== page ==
OK, come on – you can do it.  Just one more bus trip.  One more city.

Please don’t get me wrong – I have enjoyed this journey so much and been to places I knew nothing about and got an absolute kick out of them.  It’s just all the long days on buses to only spend a night in each place that is getting to me now.  As you would know, I am the kind of person who likes to make the most of out of each place.  I am always rushing to fit one last thing in my itinerary.  But I can feel I am running out of steam and I am kind of glad to know I only have one more night to go before I fly home.

We arrive by taxi to the bus station in Plovdiv for our trip into our last country – Turkey.  We are heading to Istanbul to end our tour.

All I know about Istanbul is that the Canadian band The Tea Party filmed the music video to their song “The Grand Bazaar” there (cue clip…)

I was meant to have two nights here, but a travel agent stuff up means that I’m flying out tomorrow afternoon.  But as I just said, I’m not sad.

It’s a non-eventful journey and we seem to get through customs with no problem (with the exception of there being no one in the booth to process us when we arrive – he nonchalantly wanders out of a building some distance away in no hurry at all and oblivious to the fact he’s keeping two bus loads of people waiting) but there’s still a significant ride until we arrive in Istanbul.


There is a queue of trucks miles long waiting to get into Turkey – it’s quite an incredible site.  A little digging tells me that these queues are not a one off hing.  Back in March the queue approached 11km long and was blamed on the slow speed of processing entry because many workers were on holidays.  It seems this couldn’t have been the reason, because here we are in September with massive queues once more.  Others believe its because the new centre is too small to cope with the amount of trucks.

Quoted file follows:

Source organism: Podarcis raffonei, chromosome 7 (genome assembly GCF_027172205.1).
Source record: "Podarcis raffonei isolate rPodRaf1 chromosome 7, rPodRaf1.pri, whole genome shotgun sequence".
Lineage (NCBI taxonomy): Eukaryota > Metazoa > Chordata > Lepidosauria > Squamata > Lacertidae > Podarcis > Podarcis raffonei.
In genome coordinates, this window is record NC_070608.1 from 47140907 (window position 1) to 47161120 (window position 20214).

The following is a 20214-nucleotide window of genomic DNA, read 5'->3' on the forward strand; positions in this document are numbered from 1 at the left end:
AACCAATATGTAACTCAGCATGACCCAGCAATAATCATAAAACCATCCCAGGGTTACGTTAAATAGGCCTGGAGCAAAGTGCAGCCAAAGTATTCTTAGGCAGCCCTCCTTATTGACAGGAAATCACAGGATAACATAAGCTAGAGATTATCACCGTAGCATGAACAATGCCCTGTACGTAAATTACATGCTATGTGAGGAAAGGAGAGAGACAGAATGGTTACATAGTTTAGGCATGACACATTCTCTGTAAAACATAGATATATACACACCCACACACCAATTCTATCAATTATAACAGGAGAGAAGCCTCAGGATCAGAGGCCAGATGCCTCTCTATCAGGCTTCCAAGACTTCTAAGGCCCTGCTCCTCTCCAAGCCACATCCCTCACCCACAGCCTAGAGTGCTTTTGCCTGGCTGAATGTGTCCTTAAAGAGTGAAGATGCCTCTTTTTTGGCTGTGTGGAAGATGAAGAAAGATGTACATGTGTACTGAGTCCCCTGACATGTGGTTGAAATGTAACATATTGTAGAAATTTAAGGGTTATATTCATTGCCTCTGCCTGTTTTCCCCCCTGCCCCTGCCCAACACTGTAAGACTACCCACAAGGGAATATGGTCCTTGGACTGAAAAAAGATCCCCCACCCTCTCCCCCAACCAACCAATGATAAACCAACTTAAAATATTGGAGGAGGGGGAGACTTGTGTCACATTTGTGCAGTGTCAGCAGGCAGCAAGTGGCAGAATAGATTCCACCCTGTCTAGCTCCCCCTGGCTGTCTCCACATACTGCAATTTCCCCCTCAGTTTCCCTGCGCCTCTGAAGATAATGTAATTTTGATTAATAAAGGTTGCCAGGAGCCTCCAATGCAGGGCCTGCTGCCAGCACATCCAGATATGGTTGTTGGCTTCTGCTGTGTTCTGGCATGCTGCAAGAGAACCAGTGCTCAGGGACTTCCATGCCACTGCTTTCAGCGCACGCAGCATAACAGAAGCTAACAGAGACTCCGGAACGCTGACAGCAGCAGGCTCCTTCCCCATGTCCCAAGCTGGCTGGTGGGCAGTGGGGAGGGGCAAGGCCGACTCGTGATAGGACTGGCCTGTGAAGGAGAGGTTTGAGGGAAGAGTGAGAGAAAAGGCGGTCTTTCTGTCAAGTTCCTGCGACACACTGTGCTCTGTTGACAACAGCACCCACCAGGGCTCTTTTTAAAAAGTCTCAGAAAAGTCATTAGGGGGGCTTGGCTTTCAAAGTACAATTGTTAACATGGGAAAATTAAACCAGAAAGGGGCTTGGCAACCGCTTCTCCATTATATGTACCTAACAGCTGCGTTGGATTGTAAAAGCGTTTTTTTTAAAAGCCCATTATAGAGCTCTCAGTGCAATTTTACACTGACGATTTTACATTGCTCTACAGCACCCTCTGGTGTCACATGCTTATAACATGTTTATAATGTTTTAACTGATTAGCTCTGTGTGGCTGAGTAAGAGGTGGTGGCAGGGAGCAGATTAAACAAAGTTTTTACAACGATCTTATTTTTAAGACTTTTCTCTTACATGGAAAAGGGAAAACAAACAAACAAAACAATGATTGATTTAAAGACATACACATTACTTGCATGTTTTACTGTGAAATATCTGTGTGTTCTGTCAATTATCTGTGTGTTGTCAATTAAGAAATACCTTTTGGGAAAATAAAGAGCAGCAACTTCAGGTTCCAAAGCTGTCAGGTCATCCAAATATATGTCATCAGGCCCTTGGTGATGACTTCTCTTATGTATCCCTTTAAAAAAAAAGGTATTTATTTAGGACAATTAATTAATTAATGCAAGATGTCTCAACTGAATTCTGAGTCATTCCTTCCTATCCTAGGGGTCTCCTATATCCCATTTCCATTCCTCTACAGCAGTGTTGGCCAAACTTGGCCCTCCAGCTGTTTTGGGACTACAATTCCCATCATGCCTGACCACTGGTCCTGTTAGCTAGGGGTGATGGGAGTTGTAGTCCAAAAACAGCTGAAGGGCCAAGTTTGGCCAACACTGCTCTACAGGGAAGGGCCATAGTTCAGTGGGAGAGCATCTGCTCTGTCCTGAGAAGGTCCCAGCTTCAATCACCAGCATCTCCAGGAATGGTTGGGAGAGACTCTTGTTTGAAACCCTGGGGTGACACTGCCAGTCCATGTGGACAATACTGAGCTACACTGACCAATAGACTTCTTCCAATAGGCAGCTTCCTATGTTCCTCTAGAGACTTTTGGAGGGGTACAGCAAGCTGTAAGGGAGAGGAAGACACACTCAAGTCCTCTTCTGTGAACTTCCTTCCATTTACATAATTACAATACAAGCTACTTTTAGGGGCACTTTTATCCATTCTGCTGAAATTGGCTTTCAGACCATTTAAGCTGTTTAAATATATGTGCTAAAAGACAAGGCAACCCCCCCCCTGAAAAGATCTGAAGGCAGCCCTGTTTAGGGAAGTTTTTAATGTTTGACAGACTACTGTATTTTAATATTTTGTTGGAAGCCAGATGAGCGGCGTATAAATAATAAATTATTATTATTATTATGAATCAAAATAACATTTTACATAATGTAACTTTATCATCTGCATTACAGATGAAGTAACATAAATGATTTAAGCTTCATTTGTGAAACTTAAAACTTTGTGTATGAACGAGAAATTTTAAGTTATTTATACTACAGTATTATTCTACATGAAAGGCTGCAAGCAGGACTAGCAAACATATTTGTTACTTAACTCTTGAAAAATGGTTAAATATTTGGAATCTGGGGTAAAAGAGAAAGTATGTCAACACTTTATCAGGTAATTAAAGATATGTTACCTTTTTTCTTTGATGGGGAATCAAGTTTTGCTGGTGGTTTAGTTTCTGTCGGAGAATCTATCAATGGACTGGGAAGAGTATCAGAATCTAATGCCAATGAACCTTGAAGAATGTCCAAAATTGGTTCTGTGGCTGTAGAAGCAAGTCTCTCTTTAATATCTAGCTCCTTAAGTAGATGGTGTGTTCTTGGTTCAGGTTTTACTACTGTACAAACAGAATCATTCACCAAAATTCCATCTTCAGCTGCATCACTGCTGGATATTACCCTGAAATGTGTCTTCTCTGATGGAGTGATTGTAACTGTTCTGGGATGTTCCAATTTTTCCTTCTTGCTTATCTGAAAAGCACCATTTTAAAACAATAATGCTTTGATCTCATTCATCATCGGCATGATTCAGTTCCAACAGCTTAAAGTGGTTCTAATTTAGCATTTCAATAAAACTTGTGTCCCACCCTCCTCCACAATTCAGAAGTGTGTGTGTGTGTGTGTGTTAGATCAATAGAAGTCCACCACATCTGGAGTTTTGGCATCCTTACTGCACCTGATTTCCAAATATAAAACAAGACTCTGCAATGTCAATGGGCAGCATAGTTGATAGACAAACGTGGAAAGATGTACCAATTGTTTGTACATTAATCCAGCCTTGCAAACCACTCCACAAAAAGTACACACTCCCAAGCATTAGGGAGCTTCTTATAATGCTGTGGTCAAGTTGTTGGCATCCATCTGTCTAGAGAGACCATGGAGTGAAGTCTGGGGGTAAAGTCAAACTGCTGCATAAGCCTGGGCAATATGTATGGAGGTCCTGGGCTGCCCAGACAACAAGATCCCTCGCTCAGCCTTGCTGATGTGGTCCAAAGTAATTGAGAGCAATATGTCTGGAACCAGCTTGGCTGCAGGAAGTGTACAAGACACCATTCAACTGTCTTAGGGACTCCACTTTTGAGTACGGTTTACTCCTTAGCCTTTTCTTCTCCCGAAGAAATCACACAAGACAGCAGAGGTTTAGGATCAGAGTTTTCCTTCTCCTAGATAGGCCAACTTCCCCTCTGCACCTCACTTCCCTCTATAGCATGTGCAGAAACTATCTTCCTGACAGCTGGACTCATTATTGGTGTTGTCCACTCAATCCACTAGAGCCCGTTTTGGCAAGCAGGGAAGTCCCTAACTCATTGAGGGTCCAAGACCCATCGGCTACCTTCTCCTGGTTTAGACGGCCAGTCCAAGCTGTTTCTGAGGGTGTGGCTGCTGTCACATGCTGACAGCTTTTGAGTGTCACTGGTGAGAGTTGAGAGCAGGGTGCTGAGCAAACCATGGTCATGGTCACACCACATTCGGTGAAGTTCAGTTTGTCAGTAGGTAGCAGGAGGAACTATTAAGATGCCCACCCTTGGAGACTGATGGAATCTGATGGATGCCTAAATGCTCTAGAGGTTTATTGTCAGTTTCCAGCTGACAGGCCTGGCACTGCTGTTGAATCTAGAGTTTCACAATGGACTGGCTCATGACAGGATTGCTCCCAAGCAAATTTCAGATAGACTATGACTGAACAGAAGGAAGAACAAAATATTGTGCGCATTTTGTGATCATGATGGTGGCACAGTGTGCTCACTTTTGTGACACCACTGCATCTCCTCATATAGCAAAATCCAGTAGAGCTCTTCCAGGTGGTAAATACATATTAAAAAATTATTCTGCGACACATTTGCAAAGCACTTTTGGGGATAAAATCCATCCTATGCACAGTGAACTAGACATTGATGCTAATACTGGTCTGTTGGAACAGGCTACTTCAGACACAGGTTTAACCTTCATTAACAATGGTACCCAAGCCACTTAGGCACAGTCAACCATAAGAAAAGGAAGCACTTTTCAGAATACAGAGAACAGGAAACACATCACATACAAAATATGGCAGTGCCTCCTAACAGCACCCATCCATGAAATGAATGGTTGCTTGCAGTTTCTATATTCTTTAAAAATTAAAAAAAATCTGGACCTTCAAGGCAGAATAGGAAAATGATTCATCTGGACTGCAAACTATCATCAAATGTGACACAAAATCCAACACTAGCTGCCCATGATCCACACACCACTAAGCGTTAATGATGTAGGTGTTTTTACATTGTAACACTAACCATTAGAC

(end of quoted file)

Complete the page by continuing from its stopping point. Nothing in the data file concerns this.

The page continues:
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Hours later as we start to arrive into the outskirts of Istanbul, I feel a buzz.  An array of dazzling lights on the horizon leads us to magnificent tower after tower of shopping centre and apartment buildings.  It’s not just that thought.  The closer we get to the centre of the city, the more electric I feel.  In fact I feel like a kid at Christmas – I just don’t know where to look first.  It has the feel of an exciting city for some reason.

We alight our bus at the station and trade the safety of the large bus for the horror of driving at street level in a taxi.  The city has obviously spiked my drink because despite the dangerous weaving in an out of traffic, I feel exhilerated by the ride.  Amanada and Susan are in my taxi along with Marco.  Amanda, who doesn’t trave long distances by road very well unless she’s ‘drugged up’ is losing it too.  We are laughng like maniacs.

The taxi keeps weaving along the roads.  It’s hard to tell whether there are three or four lanes of traffic because all of it is madly weaving in and out of each others way, in an eager race to get somewhere.  But we finally make it to a point close by to our hotel, all safely.  A brief walk through the train station and we have arrived.

Our hosts greet us with free lemon cordial which is a welcome relief after all those thirsty hours on a bus with no toilet.

It then dawns on us that this is our last night together.  We head through the alleyways not far to the restaurant for our final dinner.  The laneways and restaurants are decorated with colourful lights and lanterns and it has a festive feel to the area.  Restaurant workers call flatteringly to you in an attempt to get you to come to their restarant.

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Most of us have been together for almost three weeks now and have formed nice friendships.  The new travellers to our group have added a nice dimension to the group and we have all got along incredibly well.  Everyone has been so well travelled on this trip and its exciting to add so many must see destinations to my mental calendar afte chatting with them.  It’s the closeest I’ve felt to my fellow travellers than on any other Intrepid tour I’ve done and I’ve enjoyed every minute of the time I’ve been away.  To think I knew nothing of some of the countries I chose to visit and that Romania and Bulgaria were not even on my list of countries to travel to – let’s remember I only picked these two tours because I wanted to go back to Budapest and they just followed on from each other –  it’s just been magical.  And it’s reminded me that you really, truly can’t judge a book by its cover.

As dinner winds down, and we head slowly back to the hotel, the mood is quiet.  Most of the group is hanging around for a few days but Marco is off tomorrow to reunite with his family, as of course am I.  There are goodbyes in the foyer and everyone moves on.  But the world is getting smaller and who knows when we may bump into each other somewhere again.